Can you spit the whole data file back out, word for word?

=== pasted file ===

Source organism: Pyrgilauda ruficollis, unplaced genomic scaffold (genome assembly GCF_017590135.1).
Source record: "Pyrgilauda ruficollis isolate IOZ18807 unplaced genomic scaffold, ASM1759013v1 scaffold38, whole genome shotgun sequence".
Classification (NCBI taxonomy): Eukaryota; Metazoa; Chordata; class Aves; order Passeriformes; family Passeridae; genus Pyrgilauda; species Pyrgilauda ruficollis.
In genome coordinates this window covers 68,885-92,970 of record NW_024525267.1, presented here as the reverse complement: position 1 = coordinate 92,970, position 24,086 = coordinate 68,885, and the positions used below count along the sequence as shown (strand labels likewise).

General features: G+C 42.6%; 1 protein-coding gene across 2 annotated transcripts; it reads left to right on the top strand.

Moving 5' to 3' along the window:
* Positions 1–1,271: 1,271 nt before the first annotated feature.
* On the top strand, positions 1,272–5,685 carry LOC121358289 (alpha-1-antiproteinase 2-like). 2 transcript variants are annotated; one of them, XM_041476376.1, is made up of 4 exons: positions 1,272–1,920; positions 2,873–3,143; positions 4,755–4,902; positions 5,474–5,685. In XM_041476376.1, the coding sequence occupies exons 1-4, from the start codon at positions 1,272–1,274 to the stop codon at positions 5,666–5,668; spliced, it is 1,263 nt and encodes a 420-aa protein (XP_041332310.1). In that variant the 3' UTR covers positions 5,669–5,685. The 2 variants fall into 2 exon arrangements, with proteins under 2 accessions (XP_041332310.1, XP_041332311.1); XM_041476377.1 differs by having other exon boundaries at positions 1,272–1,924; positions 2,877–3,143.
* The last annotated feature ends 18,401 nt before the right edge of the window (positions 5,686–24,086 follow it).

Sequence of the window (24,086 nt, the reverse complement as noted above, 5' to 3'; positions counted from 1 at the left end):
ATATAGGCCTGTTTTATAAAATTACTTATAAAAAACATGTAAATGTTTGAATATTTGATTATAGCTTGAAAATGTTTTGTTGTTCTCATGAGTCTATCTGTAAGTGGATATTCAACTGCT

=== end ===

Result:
Source organism: Pyrgilauda ruficollis, unplaced genomic scaffold (genome assembly GCF_017590135.1).
Source record: "Pyrgilauda ruficollis isolate IOZ18807 unplaced genomic scaffold, ASM1759013v1 scaffold38, whole genome shotgun sequence".
Classification (NCBI taxonomy): Eukaryota; Metazoa; Chordata; class Aves; order Passeriformes; family Passeridae; genus Pyrgilauda; species Pyrgilauda ruficollis.
In genome coordinates this window covers 68,885-92,970 of record NW_024525267.1, presented here as the reverse complement: position 1 = coordinate 92,970, position 24,086 = coordinate 68,885, and the positions used below count along the sequence as shown (strand labels likewise).

General features: G+C 42.6%; 1 protein-coding gene across 2 annotated transcripts; it reads left to right on the top strand.

Moving 5' to 3' along the window:
* Positions 1–1,271: 1,271 nt before the first annotated feature.
* On the top strand, positions 1,272–5,685 carry LOC121358289 (alpha-1-antiproteinase 2-like). 2 transcript variants are annotated; one of them, XM_041476376.1, is made up of 4 exons: positions 1,272–1,920; positions 2,873–3,143; positions 4,755–4,902; positions 5,474–5,685. In XM_041476376.1, the coding sequence occupies exons 1-4, from the start codon at positions 1,272–1,274 to the stop codon at positions 5,666–5,668; spliced, it is 1,263 nt and encodes a 420-aa protein (XP_041332310.1). In that variant the 3' UTR covers positions 5,669–5,685. The 2 variants fall into 2 exon arrangements, with proteins under 2 accessions (XP_041332310.1, XP_041332311.1); XM_041476377.1 differs by having other exon boundaries at positions 1,272–1,924; positions 2,877–3,143.
* The last annotated feature ends 18,401 nt before the right edge of the window (positions 5,686–24,086 follow it).

Sequence of the window (24,086 nt, the reverse complement as noted above, 5' to 3'; positions counted from 1 at the left end):
ATATAGGCCTGTTTTATAAAATTACTTATAAAAAACATGTAAATGTTTGAATATTTGATTATAGCTTGAAAATGTTTTGTTGTTCTCATGAGTCTATCTGTAAGTGGATATTCAACTGCT